Thought for the Week – Pastoral care at St James’s

Petra Griffiths, Pastoral Care Coordinator, talks about our pastoral concern for one another as part of the St James’s community.

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Petra Griffiths

On Trinity Sunday we often hear sermons about how hard it is to fathom the inter-relatedness of the three persons of the Trinity. The famous Rublev icon illustrates that sense of relatedness. Through our pastoral concern for one another as part of the St James’s community – which all are welcome to join – we give expression to this essential inter-relatedness at the heart of life.

My experience has been that community members at St James’s are consistently concerned about how someone going through a difficult time can best be supported. We are now in a period of change in how we look at pastoral care, and are linking it more closely with the developing work on safeguarding – which is also a concern of our whole community rather than just of Safeguarding personnel.

What we have found is that when someone is ill or otherwise in need of some support, it is those people who they already know who they want visits and phone calls from, in addition to members of our clergy. Ayla is now staying in touch with individuals in need of regular support. My role as pastoral care coordinator mainly involves acting as a community catalyst, enabling support to happen. What this means is that, where requested,  we get in touch with individuals known to the person, or with members of groups and other activities that the person has been involved with, and let them know what help is needed and how this can be done (e.g. details of any hospital that someone is in and the visiting arrangements). People then decide for themselves how often to visit and whether to go on their own or in a pair. Sometimes we call on community members who have particular knowledge to give us advice or help with the practical things that are needed, such as access to benefits, grants or equipment at home. We also know that help from Local Authorities or voluntary bodies can be a vital element of care.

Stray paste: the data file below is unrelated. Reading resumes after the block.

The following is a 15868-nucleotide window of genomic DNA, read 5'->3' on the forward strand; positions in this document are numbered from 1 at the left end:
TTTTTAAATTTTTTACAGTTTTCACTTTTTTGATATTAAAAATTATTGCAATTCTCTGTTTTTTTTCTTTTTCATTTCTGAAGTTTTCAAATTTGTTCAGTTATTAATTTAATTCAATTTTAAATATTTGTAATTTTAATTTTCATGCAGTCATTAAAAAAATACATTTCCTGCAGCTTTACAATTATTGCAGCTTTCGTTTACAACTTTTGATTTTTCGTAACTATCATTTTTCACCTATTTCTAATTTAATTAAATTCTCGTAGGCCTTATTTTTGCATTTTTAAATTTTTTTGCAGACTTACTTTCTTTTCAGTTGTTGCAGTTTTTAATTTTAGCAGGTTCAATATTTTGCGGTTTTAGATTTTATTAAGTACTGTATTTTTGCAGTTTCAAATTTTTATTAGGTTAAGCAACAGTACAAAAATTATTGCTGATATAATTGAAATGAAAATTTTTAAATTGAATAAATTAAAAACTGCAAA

We want to thank those pastoral volunteers who are still providing invaluable support to members of our community, for example people who can’t leave their home or are in insolation.

Mutual support also happens in a natural way through groups and courses where people meet in groups of 6-10.  We are committed to organising a range of such opportunities, including the Camino course from February and Camino Companions from May. Already people find the Sunday Forum an invaluable network, for which they regularly give thanks.

You are welcome to be in touch with Ayla or any of the clergy, or to email me at about any pastoral concerns you have.